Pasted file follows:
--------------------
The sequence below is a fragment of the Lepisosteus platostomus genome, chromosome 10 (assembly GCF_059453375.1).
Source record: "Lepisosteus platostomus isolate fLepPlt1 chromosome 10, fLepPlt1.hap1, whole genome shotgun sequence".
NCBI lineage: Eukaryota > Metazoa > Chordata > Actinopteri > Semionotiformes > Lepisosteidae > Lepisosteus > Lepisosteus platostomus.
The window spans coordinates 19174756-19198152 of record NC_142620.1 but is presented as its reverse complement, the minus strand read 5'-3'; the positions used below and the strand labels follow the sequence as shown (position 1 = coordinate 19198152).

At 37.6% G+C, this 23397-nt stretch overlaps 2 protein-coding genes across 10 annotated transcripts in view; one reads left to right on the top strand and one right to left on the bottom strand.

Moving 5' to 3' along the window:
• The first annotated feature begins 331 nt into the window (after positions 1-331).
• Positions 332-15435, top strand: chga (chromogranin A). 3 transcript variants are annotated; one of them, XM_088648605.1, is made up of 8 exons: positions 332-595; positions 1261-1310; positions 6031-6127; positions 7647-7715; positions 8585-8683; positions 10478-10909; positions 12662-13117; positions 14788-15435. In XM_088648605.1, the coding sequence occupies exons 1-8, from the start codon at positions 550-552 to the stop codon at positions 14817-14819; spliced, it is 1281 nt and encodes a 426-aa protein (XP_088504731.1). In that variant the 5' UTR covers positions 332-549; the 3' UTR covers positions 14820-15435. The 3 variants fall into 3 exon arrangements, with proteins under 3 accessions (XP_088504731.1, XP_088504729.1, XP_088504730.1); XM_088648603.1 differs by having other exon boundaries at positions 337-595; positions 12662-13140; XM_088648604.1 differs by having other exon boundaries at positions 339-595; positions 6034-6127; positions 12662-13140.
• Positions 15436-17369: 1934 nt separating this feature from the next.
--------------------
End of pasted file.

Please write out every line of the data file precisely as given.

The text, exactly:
The sequence below is a fragment of the Lepisosteus platostomus genome, chromosome 10 (assembly GCF_059453375.1).
Source record: "Lepisosteus platostomus isolate fLepPlt1 chromosome 10, fLepPlt1.hap1, whole genome shotgun sequence".
NCBI lineage: Eukaryota > Metazoa > Chordata > Actinopteri > Semionotiformes > Lepisosteidae > Lepisosteus > Lepisosteus platostomus.
The window spans coordinates 19174756-19198152 of record NC_142620.1 but is presented as its reverse complement, the minus strand read 5'-3'; the positions used below and the strand labels follow the sequence as shown (position 1 = coordinate 19198152).

At 37.6% G+C, this 23397-nt stretch overlaps 2 protein-coding genes across 10 annotated transcripts in view; one reads left to right on the top strand and one right to left on the bottom strand.

Moving 5' to 3' along the window:
• The first annotated feature begins 331 nt into the window (after positions 1-331).
• Positions 332-15435, top strand: chga (chromogranin A). 3 transcript variants are annotated; one of them, XM_088648605.1, is made up of 8 exons: positions 332-595; positions 1261-1310; positions 6031-6127; positions 7647-7715; positions 8585-8683; positions 10478-10909; positions 12662-13117; positions 14788-15435. In XM_088648605.1, the coding sequence occupies exons 1-8, from the start codon at positions 550-552 to the stop codon at positions 14817-14819; spliced, it is 1281 nt and encodes a 426-aa protein (XP_088504731.1). In that variant the 5' UTR covers positions 332-549; the 3' UTR covers positions 14820-15435. The 3 variants fall into 3 exon arrangements, with proteins under 3 accessions (XP_088504731.1, XP_088504729.1, XP_088504730.1); XM_088648603.1 differs by having other exon boundaries at positions 337-595; positions 12662-13140; XM_088648604.1 differs by having other exon boundaries at positions 339-595; positions 6034-6127; positions 12662-13140.
• Positions 15436-17369: 1934 nt separating this feature from the next.